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Brian Thorne | Archive | Email |
Staff Writer

Training Camp Report - NFC
News, Notes & Post-Game Report for Preseason Week 1

Week One | Week Two | Week Three | Week Four



Arizona Cardinals

The Cardinals had a number of deficiencies during 2012, but they have largely been addressed going into 2013. Carson Palmer was signed to provide stability at quarterback and the veteran is settling in nicely. John Abraham joined the defensive line to give them a legitimate threat of a pass rush. Unfortunately, linebacker Daryl Washington will miss the first four games of the season having violated the league’s substance abuse policy. Tyrann Mathieu was drafted in April to bring a second young playmaker to the secondary, and scouts are raving about his abilities already. Against the Packers in the opening preseason game, the entire defense looked good, coming up with stops, sacks, a turnover, and surrendering fewer than 225 yards. Other draft signings to the offensive line will provide improvement to the starters and to depth positions, both of which were in much need of it. Eric Winston provides additional improvement to one of the league’s worst offensive lines, where he has already secured the right tackle starting role. Rashard Mendenhall is projected as the starting running back, jumping ahead of Ryan Williams who is once again battling knee injury issues; neither played against Green Bay, which allowed rookie Stepfan Taylor to display the skills that made him so good in college. The final development from camp shows a new wrinkle to the offense, where starting corner Patrick Peterson has seen time at wide receiver, plus as the wildcat quarterback in Arizona’s “Pat Cat” formation, though this didn’t show up on the stat sheet from preseason game one. Improvements all around make the Cardinals a team to watch this season.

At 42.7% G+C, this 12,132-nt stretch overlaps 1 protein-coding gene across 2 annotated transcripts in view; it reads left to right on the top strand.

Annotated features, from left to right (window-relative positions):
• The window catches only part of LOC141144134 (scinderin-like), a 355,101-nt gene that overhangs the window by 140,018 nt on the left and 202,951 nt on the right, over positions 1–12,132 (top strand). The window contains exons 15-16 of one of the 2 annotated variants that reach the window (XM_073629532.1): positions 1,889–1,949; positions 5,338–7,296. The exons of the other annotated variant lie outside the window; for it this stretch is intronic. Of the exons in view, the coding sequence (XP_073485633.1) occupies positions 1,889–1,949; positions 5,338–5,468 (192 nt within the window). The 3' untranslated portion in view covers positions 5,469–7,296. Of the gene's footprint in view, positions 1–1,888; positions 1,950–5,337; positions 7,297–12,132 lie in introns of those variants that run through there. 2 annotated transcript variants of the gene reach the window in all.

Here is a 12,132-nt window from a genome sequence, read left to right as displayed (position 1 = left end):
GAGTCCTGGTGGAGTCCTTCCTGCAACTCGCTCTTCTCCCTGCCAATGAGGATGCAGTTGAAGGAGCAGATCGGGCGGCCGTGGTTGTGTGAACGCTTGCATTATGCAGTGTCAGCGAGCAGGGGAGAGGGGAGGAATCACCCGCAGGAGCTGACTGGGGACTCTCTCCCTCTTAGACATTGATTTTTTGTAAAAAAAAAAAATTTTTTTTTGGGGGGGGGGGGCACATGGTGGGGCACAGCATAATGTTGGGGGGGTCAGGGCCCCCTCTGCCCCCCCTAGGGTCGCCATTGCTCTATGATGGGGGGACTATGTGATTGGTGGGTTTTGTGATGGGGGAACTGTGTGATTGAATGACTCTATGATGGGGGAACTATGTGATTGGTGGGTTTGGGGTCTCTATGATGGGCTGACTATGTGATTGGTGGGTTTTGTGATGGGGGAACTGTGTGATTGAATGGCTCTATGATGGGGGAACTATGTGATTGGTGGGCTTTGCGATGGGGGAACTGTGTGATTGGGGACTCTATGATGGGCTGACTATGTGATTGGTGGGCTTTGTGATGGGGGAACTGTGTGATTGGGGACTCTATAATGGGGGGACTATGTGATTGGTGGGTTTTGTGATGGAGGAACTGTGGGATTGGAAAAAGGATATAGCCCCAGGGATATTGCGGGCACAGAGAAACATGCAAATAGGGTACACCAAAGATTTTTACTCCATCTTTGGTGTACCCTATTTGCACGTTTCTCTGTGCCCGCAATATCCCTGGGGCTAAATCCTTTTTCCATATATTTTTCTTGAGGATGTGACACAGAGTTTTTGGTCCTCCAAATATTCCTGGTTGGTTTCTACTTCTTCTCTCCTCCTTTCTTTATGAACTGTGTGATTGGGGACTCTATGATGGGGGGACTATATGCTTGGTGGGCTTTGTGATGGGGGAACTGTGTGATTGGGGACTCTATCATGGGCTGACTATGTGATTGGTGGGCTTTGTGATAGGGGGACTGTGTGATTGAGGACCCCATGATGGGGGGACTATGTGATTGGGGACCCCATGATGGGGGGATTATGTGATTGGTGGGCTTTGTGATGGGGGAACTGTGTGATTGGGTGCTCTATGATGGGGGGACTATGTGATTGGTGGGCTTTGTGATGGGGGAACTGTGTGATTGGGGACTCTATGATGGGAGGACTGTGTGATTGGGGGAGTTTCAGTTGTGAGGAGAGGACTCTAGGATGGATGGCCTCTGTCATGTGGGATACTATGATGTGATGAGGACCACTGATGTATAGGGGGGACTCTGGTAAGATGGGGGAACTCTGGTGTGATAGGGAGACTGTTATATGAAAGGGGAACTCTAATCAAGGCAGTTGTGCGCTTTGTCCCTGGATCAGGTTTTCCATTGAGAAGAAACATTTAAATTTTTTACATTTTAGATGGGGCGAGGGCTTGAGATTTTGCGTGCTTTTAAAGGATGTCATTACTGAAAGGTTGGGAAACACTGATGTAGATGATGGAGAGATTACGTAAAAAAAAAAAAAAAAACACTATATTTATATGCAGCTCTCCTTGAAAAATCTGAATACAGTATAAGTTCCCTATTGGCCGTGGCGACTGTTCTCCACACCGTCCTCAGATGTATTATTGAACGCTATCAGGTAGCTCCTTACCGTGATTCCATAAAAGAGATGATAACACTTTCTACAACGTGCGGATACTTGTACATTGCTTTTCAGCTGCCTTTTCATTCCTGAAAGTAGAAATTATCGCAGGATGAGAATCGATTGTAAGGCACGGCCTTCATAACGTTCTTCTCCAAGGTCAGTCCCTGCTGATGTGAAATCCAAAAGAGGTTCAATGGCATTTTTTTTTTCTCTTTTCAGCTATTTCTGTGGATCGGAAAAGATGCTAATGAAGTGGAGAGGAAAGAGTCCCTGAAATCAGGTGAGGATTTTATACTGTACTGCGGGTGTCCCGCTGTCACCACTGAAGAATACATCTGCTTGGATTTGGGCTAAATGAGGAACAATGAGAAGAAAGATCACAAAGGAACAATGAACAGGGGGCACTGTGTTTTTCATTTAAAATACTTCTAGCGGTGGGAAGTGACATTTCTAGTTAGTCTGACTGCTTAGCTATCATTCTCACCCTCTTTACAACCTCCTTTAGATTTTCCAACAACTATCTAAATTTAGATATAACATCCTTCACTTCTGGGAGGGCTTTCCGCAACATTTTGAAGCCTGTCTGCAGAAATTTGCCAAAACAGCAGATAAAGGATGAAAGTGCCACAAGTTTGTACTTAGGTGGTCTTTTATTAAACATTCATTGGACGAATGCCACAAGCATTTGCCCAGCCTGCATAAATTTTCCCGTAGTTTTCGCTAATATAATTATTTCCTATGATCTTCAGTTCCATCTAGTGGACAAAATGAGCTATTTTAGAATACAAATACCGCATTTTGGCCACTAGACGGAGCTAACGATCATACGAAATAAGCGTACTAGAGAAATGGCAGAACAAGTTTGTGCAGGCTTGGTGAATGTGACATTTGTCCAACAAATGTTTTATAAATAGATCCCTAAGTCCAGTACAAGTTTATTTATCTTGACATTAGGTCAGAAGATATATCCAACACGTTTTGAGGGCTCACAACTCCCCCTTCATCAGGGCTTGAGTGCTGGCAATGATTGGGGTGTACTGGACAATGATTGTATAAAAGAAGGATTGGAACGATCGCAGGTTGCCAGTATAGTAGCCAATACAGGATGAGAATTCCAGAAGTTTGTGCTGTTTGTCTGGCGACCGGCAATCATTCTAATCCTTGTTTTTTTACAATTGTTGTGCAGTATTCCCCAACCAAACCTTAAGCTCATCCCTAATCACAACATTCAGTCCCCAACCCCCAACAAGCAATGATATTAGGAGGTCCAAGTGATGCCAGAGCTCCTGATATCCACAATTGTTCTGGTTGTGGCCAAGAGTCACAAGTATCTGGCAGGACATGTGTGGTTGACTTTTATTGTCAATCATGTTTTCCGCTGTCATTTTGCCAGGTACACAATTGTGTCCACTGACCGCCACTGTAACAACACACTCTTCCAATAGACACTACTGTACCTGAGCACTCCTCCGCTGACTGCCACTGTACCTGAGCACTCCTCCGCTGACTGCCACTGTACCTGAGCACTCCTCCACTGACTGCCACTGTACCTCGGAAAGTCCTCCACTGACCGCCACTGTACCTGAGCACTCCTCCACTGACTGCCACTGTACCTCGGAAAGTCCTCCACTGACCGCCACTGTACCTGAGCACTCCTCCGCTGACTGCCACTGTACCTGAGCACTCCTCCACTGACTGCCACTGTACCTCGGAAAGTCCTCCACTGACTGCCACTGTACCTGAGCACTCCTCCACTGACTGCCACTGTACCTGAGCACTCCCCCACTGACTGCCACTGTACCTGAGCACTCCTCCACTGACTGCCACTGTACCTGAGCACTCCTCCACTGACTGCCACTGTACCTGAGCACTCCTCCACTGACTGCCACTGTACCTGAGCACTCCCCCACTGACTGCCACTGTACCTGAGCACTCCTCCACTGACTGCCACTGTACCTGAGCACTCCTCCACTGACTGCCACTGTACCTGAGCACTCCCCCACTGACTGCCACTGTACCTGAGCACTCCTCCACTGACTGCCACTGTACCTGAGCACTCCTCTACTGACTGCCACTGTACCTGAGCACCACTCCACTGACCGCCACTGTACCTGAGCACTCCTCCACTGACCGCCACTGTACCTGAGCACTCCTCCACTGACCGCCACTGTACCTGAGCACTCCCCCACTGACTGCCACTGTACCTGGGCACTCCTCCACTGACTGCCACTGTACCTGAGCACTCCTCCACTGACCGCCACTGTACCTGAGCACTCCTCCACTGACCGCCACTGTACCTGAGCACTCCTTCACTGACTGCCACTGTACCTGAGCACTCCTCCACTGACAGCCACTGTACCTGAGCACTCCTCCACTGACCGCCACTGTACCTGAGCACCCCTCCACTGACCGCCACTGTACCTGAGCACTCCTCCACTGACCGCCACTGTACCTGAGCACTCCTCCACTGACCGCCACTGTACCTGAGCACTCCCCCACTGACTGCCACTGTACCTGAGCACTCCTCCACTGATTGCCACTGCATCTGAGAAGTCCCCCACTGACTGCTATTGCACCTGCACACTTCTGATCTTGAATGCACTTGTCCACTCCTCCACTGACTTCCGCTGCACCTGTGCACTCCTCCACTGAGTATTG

St. Louis Rams

Some of the biggest offseason moves in the NFL were made by the Rams. They signed left tackle Jake Long, which allows Rodger Saffold to move to the right side, giving the O-line two solid bookends to combat the pass rushers of the NFC West. The interior of the line is in good shape, but to backup those spots they drafted Barrett Jones, who is recovering from surgery but should be available fairly soon. Speaking of draft picks, the Rams chose two West Virginia wide receivers in Tavon Austin and Stedman Bailey. They will be challenging a group which includes Chris Givens, Brian Quick, and Austin Pettis, all of whom have unrealized potential but possess good skills. In a similar situation is free agent signing tight end Jared Cook, a big, physical, fast player who flashed brilliance in Tennessee but never played with the dominance he probably could have. Long time running back Steven Jackson left the team, leaving behind Daryl Richardson, Isaiah Pead, and rookie Zac Stacy. Richardson is projected as the starter, especially after Pead lost a fumble on his first carry of the preseason. The defense has top talent at defensive tackle, both cornerbacks, both defensive end spots, and one or two linebacker positions, in addition to drafting Alex Ogletree in the second round. The safety position is the biggest liability, but if the front seven can continue to pressure opposing quarterbacks, they may be able to hide their shortcomings. The team is improved from last year, but they still have a fair way to go to catch up with the top talents of their division. Ultimately they will go as quarterback Sam Bradford goes. Last year he lacked weapons on offense, but that is not the case for 2013. This may be a career-making or -breaking year for the Rams quarterback. He was on time and on target during the first preseason game, which certainly isn’t a bad place to start.

San Francisco 49ers